Skirting the constraints of Posse Comitatus


The image of 100,000 National Guard troops patrolling residential streets to detain and deport undocumented immigrants is, at best, unsettling. The Posse Comitatus Act (PCA) limits the executive’s authority to order such a mobilization domestically to perform law enforcement functions.  Couching immigration raids as necessary to protect our national security could permit the Trump administration to usurp the limitations of the PCA. If the administration attempts to mobilize armed soldiers in cities across the country, not only would it create bad optics, but also implicate very practical concerns for those soldiers and communities.

In large part, National Guard soldiers are residents of the state in which they serve. If mobilized to perform the functions of immigration officers, they could be detaining, imprisoning and deporting family members and friends from their own community. The same community that soldier will return to after their mobilization has ended.

{mosads}The threat of such a large domestic mobilization came to the political forefront after the release of a draft DHS memorandum requesting National Guard troops to perform immigration operations which re-ignited the debate over the president’s authority to federalize a militia vis-à-vis the PCA. The express directive for National Guard troops was removed from the final version of the memorandum but still leaves open the possibility of National Guard involvement.

The PCA authorizes the president to mobilize the National Guard in a particular state with the governor’s consent. In order for the president to not run afoul of the PCA, the draft memorandum directed the engagement of National Guard troops with the agreement of state governors in order “to perform the functions of an immigration officer in relation to the investigation, apprehension, and detention of aliens in the United States.” The final DHS memorandum authorizes CBP and ICE “to accept State services and take other actions as appropriate to carry out immigration enforcement. . . .” which suggests National Guard involvement.

At its most basic level, the PCA proscribes the role of the military in executing civil laws. The PCA was passed as a direct result of the Army’s involvement in Reconstruction in the South and President Grant’s domestic mobilization of military forces during that time. Determined to remove military forces from their streets, Southern Democrats successfully passed an amendment to the Army appropriations bill that prohibited the president from mobilizing military forces domestically. The amendment became known as the PCA and was signed into law in 1878.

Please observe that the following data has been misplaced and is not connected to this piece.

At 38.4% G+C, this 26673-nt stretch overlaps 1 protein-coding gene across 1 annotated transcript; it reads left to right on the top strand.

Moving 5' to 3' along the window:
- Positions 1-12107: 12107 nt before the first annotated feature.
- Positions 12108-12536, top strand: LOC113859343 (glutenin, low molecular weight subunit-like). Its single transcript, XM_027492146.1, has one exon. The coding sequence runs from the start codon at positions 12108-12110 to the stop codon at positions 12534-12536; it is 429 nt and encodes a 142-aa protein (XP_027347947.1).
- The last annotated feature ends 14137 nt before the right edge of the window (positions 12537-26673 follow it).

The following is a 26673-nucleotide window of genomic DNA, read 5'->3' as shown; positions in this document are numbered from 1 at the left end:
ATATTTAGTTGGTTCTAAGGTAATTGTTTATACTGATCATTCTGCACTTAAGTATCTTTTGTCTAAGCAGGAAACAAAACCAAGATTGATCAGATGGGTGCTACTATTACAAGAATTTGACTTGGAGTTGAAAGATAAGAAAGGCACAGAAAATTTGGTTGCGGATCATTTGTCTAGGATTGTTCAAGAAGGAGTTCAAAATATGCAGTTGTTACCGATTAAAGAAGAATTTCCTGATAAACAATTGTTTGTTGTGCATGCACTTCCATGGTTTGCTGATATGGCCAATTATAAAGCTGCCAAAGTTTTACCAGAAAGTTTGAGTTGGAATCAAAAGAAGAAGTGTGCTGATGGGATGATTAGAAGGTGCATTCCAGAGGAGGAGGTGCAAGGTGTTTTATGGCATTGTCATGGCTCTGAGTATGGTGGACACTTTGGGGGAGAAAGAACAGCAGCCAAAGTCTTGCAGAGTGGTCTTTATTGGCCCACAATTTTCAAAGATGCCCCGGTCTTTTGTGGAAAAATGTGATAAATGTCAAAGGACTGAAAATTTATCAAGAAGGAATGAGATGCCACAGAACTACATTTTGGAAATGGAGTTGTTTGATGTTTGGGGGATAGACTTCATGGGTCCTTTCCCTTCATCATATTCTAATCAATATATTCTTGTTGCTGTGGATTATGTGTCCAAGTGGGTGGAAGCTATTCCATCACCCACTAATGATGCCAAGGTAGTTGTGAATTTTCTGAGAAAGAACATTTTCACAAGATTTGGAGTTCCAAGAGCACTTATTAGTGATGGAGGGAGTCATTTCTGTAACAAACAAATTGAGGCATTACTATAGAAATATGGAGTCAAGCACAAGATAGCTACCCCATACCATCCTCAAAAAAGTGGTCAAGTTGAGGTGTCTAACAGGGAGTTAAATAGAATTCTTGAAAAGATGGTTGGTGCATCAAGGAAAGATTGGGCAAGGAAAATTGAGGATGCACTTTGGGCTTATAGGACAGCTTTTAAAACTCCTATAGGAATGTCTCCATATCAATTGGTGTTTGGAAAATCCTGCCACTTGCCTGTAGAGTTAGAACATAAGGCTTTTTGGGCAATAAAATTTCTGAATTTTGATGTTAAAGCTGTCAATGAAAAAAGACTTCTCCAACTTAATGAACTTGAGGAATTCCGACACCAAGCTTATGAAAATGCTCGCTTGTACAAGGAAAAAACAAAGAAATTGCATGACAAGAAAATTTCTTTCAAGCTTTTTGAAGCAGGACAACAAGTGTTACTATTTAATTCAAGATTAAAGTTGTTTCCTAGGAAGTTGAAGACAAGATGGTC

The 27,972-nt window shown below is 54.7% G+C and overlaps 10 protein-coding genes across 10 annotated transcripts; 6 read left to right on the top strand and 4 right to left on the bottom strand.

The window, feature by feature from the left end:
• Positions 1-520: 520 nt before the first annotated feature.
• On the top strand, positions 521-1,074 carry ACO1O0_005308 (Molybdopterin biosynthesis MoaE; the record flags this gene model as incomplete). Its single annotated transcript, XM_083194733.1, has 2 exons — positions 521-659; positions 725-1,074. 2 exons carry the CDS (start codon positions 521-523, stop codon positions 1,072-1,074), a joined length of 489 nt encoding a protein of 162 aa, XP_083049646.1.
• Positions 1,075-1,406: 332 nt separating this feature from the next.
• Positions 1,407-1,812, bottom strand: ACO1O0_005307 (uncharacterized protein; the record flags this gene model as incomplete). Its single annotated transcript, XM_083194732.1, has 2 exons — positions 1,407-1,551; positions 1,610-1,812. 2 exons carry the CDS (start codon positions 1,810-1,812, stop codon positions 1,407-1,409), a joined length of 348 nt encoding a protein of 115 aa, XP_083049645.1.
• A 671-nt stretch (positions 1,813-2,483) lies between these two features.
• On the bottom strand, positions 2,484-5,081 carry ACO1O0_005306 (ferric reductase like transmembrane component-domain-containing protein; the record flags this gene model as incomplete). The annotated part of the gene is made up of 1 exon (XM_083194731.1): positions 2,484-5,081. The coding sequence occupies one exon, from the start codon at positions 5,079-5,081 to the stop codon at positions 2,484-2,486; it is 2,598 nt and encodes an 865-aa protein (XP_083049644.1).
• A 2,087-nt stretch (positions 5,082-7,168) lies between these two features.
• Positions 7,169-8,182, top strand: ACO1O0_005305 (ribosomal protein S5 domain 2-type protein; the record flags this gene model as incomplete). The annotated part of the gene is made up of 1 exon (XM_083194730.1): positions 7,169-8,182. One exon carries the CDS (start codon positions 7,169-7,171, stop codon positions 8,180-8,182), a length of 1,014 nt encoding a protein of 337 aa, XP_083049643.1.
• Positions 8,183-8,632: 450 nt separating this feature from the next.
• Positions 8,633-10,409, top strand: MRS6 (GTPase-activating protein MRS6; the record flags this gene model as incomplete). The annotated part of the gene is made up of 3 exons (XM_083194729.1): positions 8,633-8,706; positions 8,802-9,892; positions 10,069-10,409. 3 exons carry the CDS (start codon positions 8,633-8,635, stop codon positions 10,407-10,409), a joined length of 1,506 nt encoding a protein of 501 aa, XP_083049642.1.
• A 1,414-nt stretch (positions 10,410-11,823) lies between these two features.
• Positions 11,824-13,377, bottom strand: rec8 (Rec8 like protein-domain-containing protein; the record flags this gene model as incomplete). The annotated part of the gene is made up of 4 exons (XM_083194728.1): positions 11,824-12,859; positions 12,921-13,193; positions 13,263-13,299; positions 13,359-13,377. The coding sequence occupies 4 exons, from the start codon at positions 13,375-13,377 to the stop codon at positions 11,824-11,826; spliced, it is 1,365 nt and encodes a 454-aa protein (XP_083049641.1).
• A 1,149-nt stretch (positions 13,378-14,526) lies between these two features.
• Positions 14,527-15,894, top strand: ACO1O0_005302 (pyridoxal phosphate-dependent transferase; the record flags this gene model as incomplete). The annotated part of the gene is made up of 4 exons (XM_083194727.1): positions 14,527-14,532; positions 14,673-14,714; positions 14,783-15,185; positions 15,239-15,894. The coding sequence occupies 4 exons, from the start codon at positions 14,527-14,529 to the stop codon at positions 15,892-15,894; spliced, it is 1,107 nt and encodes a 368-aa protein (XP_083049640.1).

The PCA contains several exceptions and the most widely used is the exception for National Guard forces operating under state authority. Federalizing the National Guard under these exceptions is not an unprecedented action. In 1957, President Dwight Eisenhower federalized the Arkansas National Guard to protect African-American students integrating into a previously all-white high school.  In 1986, the executive branch issued a directive declaring the “war on drugs” a national security matter and ordered the military to provide tactical assistance to local law enforcement to aid the domestic policing of drug laws. By executive order and the Insurrection exception, George H. W. Bush deployed active duty troops to the city of Los Angeles in 1992 to quell the violence in response to the Rodney King verdict.

Though PCA exceptions shape the president’s authority over the National Guard and U.S. military on domestic soil, the limitations of the PCA may not be enough to prevent the militarization of immigration enforcement under a “national security” narrative. President George W. Bush nearly bypassed the PCA in such a manner after 9/11 when a Justice Department memorandum suggested that the President could unilaterally mobilize U.S. troops domestically to arrest a group suspected of plotting with al Qaeda because the operation was aimed at protecting national security rather than performing civil police enforcement. Though the president ultimately decided against sending in U.S. troops, had he done so, it would have been the first time active-duty military were deployed on U.S. soil without specific statutory authority since the Civil War.

The Trump administration could utilize a similar tactic, particularly in light of the directive set forth in the final DHS memorandum prioritizing enforcement against individuals who “in the judgment of an immigration officer, otherwise pose a risk to public safety or national security.” While DHS Secretary Kelly stated the U.S. would not use military forces for this function and White House press secretary Sean Spicer clarifying the president’s statement classifying illegal immigrant deportations as “a military operation” as an adjective, given the campaign promise to erect a deportation force we may soon see soldiers on our streets.

Timothy M. MacArthur is a Clinical Professor and Director of the Mason Veterans and Servicemembers Legal Clinic at the Antonin Scalia Law School at George Mason University. Leigh Winstead is the Managing Attorney for the Mason Veterans and Servicemembers Legal Clinic where she oversees all civil litigation matters in the clinic and manages the daily operations of the clinic.

The views expressed by this author are their own and are not the views of The Hill.


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